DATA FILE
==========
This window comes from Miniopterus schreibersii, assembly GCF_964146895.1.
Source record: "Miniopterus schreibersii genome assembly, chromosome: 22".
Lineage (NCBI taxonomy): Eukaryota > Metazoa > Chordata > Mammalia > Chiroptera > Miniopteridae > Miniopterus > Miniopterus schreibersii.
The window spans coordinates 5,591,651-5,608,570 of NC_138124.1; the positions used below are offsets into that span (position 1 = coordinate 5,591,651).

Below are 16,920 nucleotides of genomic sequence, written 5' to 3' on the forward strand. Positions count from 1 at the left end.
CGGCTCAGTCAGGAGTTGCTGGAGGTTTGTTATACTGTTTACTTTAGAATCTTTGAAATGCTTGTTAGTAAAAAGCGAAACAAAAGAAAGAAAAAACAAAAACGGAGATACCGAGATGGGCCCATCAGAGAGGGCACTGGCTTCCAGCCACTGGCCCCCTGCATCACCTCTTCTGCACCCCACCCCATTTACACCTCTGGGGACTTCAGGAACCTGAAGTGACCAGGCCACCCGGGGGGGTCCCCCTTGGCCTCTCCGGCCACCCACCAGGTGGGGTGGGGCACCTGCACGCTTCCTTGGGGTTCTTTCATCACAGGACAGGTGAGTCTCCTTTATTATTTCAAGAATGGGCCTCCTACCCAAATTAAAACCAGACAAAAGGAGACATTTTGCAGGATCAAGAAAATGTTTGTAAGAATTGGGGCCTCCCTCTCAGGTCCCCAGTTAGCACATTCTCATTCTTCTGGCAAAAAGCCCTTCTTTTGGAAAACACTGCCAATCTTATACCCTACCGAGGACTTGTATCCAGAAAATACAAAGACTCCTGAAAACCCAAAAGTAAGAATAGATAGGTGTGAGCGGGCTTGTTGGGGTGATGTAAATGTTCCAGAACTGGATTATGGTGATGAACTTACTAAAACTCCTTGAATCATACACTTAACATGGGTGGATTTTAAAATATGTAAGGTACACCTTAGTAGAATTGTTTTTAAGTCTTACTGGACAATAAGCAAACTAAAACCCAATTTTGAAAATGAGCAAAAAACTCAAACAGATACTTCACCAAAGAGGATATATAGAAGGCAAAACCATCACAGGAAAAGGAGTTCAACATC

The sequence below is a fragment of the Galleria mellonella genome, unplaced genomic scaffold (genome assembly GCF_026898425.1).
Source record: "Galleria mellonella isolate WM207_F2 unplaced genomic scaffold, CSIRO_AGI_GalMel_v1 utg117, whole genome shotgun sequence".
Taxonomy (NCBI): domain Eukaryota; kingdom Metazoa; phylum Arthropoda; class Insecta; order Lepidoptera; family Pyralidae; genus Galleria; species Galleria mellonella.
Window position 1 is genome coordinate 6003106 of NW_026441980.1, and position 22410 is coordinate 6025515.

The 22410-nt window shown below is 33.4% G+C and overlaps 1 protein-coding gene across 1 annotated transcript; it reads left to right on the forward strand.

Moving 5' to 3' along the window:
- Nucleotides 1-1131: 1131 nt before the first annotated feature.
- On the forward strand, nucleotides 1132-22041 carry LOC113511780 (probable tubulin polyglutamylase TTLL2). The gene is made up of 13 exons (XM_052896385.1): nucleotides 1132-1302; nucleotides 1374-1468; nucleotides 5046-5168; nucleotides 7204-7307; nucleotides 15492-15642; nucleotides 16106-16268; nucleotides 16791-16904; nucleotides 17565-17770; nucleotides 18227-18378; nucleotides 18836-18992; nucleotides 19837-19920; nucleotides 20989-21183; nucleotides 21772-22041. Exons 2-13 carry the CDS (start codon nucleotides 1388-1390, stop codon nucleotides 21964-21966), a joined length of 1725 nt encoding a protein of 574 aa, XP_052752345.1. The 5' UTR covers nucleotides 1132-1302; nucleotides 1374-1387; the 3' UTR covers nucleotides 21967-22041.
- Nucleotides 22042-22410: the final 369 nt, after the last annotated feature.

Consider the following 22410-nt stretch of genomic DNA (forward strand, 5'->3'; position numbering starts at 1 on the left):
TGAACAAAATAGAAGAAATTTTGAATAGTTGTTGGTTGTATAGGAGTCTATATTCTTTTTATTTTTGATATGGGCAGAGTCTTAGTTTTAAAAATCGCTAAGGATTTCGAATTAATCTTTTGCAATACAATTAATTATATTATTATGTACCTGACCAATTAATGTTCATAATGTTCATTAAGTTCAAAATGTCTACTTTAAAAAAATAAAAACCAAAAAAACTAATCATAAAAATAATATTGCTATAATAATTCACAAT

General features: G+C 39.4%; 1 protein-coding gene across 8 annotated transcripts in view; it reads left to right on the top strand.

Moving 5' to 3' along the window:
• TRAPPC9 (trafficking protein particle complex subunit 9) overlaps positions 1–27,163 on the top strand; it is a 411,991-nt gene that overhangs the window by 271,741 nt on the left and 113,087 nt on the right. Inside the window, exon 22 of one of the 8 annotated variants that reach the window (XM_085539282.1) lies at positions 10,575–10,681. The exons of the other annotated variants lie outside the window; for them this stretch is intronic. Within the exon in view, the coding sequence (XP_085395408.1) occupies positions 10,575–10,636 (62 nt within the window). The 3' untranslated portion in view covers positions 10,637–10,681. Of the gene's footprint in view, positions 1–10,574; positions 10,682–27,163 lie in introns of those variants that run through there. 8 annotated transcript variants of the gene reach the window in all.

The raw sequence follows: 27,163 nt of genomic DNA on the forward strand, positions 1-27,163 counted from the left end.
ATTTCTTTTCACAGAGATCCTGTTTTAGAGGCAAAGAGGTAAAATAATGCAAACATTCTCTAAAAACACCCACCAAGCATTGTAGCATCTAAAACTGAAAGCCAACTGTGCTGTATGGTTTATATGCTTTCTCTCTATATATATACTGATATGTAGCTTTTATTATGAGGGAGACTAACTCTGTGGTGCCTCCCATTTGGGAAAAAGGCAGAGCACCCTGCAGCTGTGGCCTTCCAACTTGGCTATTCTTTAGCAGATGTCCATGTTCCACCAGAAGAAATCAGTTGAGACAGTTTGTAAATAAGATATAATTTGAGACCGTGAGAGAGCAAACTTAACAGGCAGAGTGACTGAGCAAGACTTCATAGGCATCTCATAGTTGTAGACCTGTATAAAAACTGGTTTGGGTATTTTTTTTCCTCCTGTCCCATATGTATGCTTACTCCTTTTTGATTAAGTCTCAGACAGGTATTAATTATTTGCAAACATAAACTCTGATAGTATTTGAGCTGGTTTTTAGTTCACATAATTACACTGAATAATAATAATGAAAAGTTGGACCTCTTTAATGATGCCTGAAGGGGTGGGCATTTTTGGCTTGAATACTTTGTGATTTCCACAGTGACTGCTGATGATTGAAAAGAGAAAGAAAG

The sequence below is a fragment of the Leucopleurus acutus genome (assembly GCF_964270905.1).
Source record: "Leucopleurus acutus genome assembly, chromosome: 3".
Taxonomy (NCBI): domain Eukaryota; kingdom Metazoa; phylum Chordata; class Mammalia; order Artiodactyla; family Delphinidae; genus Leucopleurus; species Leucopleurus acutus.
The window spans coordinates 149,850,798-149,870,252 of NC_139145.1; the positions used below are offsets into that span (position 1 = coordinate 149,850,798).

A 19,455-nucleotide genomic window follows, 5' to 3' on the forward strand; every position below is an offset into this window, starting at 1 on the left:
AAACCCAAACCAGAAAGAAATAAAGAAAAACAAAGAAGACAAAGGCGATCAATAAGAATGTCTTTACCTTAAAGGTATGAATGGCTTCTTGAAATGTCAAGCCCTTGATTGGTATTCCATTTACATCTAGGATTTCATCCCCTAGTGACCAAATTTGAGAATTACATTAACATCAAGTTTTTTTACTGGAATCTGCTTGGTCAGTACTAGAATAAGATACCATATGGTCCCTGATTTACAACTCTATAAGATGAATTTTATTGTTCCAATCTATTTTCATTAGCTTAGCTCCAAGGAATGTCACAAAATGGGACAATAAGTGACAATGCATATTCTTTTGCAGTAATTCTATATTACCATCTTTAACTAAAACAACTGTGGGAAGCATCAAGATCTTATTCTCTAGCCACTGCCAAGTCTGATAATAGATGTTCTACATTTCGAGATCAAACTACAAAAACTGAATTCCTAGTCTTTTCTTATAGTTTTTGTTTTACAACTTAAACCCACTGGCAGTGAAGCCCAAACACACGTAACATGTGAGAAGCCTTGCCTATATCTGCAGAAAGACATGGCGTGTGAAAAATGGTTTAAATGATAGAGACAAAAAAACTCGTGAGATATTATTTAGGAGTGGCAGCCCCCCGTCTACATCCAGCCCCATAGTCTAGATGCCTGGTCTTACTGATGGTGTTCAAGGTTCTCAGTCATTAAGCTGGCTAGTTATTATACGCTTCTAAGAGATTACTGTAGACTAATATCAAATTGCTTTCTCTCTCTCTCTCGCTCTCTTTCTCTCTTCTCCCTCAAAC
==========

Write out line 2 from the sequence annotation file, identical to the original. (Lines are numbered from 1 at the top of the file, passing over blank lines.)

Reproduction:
Source record: "Miniopterus schreibersii genome assembly, chromosome: 22".